Carell says that the evolution of Michael from the pilot to the first season is that he lost 20 pounds because he did “40 Year Old Virgin”. Carrell jokes that he became extremely changed yet he says that he has always seen Michael as a sympathetic character. With people who are obnoxious and get in your face, there are always gray areas, he explains. With this guy, his intentions are good and his heart is in the right place but he has emotional blind spots, according to Steve. In the first couple seasons, he, as an actor, had to be more willing to guard the character and not show everything. As that happens, the other characters will let their guards down as well.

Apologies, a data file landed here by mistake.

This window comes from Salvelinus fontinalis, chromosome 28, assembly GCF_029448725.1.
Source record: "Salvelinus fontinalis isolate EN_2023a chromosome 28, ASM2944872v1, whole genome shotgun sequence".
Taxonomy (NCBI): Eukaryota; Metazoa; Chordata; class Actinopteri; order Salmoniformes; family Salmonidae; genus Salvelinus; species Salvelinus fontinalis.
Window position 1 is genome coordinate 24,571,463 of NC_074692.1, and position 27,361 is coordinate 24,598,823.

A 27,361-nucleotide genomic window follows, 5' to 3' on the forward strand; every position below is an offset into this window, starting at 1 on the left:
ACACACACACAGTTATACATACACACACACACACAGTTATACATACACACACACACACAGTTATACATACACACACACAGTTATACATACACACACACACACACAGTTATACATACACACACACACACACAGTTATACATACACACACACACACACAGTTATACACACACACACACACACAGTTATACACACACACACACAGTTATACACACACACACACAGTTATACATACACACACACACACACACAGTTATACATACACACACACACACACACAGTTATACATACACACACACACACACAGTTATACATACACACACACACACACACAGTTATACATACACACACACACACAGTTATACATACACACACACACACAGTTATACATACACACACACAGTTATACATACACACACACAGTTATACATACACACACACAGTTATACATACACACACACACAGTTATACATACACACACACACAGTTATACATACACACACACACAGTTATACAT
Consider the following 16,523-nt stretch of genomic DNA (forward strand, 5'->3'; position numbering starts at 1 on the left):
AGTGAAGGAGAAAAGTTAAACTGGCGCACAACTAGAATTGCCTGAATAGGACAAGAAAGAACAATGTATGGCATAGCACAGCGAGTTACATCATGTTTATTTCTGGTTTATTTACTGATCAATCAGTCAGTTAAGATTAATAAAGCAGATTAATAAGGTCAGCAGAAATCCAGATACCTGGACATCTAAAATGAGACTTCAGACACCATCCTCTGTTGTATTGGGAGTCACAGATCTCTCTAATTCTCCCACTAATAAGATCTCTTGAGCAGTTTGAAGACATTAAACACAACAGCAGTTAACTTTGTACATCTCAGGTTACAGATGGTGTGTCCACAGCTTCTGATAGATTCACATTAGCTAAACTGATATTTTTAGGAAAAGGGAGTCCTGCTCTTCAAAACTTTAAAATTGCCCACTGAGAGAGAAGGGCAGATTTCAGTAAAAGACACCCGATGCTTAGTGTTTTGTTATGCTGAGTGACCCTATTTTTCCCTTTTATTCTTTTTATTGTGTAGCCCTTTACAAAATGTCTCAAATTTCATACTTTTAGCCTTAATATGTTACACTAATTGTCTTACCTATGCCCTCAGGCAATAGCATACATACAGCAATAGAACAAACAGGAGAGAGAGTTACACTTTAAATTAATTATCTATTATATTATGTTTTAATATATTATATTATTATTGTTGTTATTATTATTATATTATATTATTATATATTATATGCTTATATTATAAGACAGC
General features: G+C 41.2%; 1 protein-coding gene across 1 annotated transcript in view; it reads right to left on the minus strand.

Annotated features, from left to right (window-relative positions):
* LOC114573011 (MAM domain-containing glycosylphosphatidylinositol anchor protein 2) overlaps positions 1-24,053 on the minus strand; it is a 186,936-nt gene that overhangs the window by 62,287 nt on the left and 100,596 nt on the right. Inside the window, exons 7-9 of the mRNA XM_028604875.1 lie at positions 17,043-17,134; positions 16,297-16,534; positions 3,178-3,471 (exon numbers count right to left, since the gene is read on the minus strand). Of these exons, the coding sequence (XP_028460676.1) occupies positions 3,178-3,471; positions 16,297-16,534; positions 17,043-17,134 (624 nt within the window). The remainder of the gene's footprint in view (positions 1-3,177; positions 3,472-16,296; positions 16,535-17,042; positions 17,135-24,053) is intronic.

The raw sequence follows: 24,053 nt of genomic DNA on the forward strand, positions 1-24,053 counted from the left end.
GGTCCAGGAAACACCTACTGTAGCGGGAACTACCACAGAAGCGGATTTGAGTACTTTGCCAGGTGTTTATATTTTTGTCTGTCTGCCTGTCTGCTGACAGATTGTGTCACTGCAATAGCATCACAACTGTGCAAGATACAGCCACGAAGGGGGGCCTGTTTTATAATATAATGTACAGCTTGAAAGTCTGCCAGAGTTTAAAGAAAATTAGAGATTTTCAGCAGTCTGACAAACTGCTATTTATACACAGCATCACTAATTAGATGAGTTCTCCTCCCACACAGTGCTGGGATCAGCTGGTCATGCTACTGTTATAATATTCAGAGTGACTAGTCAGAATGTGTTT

The next aspect brought to point is the famous “glance” courtesy of Jim (played by John Krasinki). John says that nobody has ever named it before. It came up in the pilot. He says jokingly that he has convinced the powers that be that he will be able to shock the audience with one of these at any given moment so he can get down to business. He says, of course, that all of this comes down to the writing. In terms of his favorite moment so far on the show is on the booze cruise when he is on the top of the ship with Pam. He likes this because there is a moment of silence that allows the gravity to breathe and sink in. He also says that the aspect of having Pam be pregnant before the wedding was a great stroke of genius. In terms of his perception of Jim’s ambition, John says the guy does the work but definitely tries to keep his head low